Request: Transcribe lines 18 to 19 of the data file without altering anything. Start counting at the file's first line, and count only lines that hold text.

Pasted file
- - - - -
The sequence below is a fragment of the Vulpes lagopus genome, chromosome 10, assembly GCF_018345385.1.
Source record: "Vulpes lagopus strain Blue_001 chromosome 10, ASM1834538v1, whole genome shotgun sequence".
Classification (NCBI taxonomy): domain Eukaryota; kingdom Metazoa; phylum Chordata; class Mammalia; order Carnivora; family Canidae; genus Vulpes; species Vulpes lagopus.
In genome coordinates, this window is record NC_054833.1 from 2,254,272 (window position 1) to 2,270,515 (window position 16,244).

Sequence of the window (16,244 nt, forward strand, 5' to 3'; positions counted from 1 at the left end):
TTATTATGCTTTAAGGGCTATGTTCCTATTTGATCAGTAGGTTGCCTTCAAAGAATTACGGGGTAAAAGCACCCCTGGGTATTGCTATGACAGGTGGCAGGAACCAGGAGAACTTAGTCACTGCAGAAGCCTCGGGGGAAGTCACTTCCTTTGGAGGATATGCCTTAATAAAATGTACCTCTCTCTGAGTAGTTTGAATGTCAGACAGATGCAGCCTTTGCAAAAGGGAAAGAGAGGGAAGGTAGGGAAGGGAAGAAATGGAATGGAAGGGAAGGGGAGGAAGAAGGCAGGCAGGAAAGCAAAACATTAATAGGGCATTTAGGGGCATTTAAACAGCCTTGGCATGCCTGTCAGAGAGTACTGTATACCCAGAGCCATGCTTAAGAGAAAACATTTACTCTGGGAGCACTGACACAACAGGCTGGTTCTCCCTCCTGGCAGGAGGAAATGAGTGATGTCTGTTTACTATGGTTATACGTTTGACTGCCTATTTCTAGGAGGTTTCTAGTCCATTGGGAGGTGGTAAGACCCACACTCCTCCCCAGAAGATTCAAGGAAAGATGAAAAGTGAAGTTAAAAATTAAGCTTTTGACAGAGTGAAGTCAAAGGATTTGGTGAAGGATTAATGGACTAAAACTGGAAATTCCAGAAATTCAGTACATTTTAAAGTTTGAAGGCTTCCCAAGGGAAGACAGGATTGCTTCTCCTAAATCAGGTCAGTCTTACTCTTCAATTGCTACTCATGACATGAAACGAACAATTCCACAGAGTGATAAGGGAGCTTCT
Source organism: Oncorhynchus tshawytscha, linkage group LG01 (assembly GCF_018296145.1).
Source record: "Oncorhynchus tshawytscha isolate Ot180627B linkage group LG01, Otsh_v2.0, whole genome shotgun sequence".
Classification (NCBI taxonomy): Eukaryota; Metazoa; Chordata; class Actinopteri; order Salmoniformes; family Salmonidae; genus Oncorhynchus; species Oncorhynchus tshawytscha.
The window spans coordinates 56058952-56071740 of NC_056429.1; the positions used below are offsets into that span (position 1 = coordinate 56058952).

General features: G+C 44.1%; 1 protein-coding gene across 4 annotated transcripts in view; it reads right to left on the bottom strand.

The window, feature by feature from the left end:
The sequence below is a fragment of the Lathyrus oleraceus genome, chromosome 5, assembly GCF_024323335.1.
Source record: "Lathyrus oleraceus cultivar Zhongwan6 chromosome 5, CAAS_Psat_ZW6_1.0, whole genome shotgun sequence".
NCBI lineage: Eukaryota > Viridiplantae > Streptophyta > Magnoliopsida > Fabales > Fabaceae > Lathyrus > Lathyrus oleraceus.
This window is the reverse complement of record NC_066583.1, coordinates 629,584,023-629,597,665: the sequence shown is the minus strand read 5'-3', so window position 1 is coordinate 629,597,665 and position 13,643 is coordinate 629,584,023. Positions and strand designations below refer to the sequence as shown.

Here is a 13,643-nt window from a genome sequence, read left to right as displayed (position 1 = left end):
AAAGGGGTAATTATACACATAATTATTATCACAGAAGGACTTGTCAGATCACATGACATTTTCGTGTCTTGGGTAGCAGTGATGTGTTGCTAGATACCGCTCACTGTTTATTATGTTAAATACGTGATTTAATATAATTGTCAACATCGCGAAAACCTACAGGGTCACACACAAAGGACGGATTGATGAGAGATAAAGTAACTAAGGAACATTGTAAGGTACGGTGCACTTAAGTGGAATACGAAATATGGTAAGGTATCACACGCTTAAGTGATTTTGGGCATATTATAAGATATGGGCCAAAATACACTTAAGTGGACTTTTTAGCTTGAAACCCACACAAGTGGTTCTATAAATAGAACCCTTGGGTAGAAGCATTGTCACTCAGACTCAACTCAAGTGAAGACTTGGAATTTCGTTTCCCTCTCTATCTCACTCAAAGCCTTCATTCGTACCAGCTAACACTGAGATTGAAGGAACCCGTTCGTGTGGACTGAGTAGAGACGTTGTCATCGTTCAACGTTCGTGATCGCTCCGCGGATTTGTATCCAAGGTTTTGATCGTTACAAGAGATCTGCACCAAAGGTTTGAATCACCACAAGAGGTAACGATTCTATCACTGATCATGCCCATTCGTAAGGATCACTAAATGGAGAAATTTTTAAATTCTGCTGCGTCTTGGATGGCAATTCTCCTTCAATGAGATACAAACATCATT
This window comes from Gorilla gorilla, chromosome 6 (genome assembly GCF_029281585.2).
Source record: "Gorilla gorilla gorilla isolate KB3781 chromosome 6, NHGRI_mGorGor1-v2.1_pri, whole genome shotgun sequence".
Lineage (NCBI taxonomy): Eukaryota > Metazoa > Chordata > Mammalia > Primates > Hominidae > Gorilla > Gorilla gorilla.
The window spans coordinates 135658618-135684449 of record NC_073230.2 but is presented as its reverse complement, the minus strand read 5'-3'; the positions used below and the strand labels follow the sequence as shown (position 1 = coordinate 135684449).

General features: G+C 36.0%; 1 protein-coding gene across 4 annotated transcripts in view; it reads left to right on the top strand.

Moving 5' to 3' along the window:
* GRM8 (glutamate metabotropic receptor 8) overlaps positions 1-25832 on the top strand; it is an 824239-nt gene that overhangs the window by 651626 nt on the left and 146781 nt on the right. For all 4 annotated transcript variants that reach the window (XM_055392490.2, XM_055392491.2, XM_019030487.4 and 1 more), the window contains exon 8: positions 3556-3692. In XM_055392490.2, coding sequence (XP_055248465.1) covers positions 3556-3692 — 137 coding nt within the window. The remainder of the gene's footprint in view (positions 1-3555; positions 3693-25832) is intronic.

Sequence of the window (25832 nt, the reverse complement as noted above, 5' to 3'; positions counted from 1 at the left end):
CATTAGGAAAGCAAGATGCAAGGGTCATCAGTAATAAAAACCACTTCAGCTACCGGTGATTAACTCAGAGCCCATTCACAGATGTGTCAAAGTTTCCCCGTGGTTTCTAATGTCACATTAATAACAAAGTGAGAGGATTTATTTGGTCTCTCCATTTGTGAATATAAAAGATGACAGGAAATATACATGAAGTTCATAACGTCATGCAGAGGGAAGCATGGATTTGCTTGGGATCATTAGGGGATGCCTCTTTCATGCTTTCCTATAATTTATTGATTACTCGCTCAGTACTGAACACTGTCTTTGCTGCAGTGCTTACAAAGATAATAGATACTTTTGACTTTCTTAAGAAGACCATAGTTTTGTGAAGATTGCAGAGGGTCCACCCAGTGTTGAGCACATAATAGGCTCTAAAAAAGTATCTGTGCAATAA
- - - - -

AAAGGGGTAATTATACACATAATTATTATCACAGAAGGACTTGTCAGATCACATGACATTTTCGTGTCTTGGGTAGCAGTGATGTGTTGCTAGATACCGCTCACTGTTTATTATGTTAAATACGTGATTTAATATAATTGTCAACATCGCGAAAACCTACAGGGTCACACACAAAGGACGGATTGATGAGAGATAAAGTAACTAAGGAACATTGTAAGGTACGGTGCACTTAAGTGGAATACGAAATATGGTAAGGTATCACACGCTTAAGTGATTTTGGGCATATTATAAGATATGGGCCAAAATACACTTAAGTGGACTTTTTAGCTTGAAACCCACACAAGTGGTTCTATAAATAGAACCCTTGGGTAGAAGCATTGTCACTCAGACTCAACTCAAGTGAAGACTTGGAATTTCGTTTCCCTCTCTATCTCACTCAAAGCCTTCATTCGTACCAGCTAACACTGAGATTGAAGGAACCCGTTCGTGTGGACTGAGTAGAGACGTTGTCATCGTTCAACGTTCGTGATCGCTCCGCGGATTTGTATCCAAGGTTTTGATCGTTACAAGAGATCTGCACCAAAGGTTTGAATCACCACAAGAGGTAACGATTCTATCACTGATCATGCCCATTCGTAAGGATCACTAAATGGAGAAATTTTTAAATTCTGCTGCGTCTTGGATGGCAATTCTCCTTCAATGAGATACAAACATCATT
This window comes from Gorilla gorilla, chromosome 6 (genome assembly GCF_029281585.2).